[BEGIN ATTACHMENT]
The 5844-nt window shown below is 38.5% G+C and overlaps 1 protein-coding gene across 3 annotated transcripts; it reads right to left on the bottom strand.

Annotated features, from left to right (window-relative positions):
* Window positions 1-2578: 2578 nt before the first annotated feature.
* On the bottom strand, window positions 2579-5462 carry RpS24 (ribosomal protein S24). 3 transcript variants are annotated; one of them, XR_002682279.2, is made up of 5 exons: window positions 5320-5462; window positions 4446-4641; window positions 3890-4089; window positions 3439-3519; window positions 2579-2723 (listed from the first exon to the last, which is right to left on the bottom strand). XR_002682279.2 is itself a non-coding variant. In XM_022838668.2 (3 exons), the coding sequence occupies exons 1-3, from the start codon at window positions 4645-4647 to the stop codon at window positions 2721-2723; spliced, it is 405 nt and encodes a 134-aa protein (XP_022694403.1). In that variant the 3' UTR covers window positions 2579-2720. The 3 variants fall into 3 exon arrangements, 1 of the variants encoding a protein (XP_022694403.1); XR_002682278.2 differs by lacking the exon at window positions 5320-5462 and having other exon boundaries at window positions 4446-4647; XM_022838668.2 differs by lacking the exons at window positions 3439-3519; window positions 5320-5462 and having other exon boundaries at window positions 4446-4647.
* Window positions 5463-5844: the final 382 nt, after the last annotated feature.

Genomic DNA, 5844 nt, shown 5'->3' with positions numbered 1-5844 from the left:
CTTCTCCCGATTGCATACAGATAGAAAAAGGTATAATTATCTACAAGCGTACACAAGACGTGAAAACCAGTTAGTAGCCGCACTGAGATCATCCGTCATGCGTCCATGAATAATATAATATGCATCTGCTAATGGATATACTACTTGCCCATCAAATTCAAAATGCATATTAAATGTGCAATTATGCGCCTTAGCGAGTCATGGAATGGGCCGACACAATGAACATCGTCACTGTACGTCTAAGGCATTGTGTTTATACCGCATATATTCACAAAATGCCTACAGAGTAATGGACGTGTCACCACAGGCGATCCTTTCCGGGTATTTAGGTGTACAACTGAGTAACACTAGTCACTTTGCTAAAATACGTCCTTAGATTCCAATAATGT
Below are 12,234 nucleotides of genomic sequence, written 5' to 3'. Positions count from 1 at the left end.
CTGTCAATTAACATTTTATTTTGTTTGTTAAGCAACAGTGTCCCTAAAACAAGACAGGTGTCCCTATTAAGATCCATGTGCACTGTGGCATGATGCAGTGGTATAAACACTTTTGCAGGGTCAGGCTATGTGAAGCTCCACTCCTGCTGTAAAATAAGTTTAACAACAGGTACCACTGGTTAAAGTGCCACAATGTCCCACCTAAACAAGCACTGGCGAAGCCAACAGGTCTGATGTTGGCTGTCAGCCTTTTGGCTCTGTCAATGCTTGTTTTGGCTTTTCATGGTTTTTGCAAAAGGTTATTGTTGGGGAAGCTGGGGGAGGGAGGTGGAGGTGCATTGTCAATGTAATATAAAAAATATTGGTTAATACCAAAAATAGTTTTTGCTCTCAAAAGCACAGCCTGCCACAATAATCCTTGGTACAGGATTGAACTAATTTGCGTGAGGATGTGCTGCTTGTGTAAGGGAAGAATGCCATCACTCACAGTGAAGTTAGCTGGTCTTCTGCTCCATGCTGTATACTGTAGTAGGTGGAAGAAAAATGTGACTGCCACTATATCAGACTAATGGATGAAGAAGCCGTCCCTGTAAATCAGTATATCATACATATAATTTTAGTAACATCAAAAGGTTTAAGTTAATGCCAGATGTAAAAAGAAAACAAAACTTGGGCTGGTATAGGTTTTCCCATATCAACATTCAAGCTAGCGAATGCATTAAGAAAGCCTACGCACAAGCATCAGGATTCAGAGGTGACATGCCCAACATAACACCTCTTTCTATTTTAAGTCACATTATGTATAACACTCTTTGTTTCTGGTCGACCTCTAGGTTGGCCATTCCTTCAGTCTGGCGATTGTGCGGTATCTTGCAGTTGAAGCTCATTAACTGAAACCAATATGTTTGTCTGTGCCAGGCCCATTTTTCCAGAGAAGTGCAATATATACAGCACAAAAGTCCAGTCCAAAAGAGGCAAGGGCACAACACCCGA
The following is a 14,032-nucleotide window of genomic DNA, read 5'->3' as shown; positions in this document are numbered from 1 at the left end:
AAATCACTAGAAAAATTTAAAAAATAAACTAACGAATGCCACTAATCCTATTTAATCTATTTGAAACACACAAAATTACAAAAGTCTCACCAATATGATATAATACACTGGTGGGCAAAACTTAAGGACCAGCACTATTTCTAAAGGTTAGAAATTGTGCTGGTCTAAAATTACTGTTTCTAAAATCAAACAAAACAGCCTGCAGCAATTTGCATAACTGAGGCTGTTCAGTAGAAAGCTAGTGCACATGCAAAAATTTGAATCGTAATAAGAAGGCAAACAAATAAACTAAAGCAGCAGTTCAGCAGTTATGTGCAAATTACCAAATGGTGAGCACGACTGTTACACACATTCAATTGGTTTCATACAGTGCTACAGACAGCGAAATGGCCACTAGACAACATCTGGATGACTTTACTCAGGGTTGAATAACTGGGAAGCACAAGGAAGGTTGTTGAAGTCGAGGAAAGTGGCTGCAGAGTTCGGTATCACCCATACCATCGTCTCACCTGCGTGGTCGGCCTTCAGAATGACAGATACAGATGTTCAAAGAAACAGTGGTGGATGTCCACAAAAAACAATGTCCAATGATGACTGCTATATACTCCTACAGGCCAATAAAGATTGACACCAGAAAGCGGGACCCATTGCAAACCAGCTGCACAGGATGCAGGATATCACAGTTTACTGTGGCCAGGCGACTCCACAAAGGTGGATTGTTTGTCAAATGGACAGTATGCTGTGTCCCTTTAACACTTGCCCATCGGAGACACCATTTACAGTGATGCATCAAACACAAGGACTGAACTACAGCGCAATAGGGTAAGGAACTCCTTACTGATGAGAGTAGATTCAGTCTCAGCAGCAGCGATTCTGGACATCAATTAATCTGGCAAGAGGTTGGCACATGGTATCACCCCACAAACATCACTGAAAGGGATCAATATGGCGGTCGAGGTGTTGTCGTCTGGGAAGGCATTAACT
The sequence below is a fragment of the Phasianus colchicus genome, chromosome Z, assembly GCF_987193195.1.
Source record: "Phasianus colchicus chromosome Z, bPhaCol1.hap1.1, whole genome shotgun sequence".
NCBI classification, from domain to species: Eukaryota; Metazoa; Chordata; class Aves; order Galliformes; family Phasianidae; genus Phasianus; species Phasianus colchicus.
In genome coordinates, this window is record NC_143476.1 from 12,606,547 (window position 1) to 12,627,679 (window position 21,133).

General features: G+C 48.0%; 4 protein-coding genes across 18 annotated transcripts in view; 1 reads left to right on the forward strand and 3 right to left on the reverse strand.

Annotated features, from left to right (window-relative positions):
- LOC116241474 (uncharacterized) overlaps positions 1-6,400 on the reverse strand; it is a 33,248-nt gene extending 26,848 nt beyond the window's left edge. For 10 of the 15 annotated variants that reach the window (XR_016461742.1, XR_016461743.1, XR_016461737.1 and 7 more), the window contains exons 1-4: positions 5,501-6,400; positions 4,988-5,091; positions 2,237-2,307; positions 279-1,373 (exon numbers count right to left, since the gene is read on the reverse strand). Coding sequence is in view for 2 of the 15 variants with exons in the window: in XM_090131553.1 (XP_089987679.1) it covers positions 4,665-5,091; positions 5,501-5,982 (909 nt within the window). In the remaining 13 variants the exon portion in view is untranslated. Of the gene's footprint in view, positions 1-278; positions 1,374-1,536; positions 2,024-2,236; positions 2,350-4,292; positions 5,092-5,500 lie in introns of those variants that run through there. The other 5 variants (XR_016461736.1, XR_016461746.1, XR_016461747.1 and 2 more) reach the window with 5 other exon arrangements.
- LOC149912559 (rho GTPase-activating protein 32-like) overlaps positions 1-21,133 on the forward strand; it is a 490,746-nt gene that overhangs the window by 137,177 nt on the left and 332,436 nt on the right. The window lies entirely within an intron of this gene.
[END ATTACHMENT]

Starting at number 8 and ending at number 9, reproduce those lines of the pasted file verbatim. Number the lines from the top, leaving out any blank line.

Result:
Below are 12,234 nucleotides of genomic sequence, written 5' to 3'. Positions count from 1 at the left end.
CTGTCAATTAACATTTTATTTTGTTTGTTAAGCAACAGTGTCCCTAAAACAAGACAGGTGTCCCTATTAAGATCCATGTGCACTGTGGCATGATGCAGTGGTATAAACACTTTTGCAGGGTCAGGCTATGTGAAGCTCCACTCCTGCTGTAAAATAAGTTTAACAACAGGTACCACTGGTTAAAGTGCCACAATGTCCCACCTAAACAAGCACTGGCGAAGCCAACAGGTCTGATGTTGGCTGTCAGCCTTTTGGCTCTGTCAATGCTTGTTTTGGCTTTTCATGGTTTTTGCAAAAGGTTATTGTTGGGGAAGCTGGGGGAGGGAGGTGGAGGTGCATTGTCAATGTAATATAAAAAATATTGGTTAATACCAAAAATAGTTTTTGCTCTCAAAAGCACAGCCTGCCACAATAATCCTTGGTACAGGATTGAACTAATTTGCGTGAGGATGTGCTGCTTGTGTAAGGGAAGAATGCCATCACTCACAGTGAAGTTAGCTGGTCTTCTGCTCCATGCTGTATACTGTAGTAGGTGGAAGAAAAATGTGACTGCCACTATATCAGACTAATGGATGAAGAAGCCGTCCCTGTAAATCAGTATATCATACATATAATTTTAGTAACATCAAAAGGTTTAAGTTAATGCCAGATGTAAAAAGAAAACAAAACTTGGGCTGGTATAGGTTTTCCCATATCAACATTCAAGCTAGCGAATGCATTAAGAAAGCCTACGCACAAGCATCAGGATTCAGAGGTGACATGCCCAACATAACACCTCTTTCTATTTTAAGTCACATTATGTATAACACTCTTTGTTTCTGGTCGACCTCTAGGTTGGCCATTCCTTCAGTCTGGCGATTGTGCGGTATCTTGCAGTTGAAGCTCATTAACTGAAACCAATATGTTTGTCTGTGCCAGGCCCATTTTTCCAGAGAAGTGCAATATATACAGCACAAAAGTCCAGTCCAAAAGAGGCAAGGGCACAACACCCGA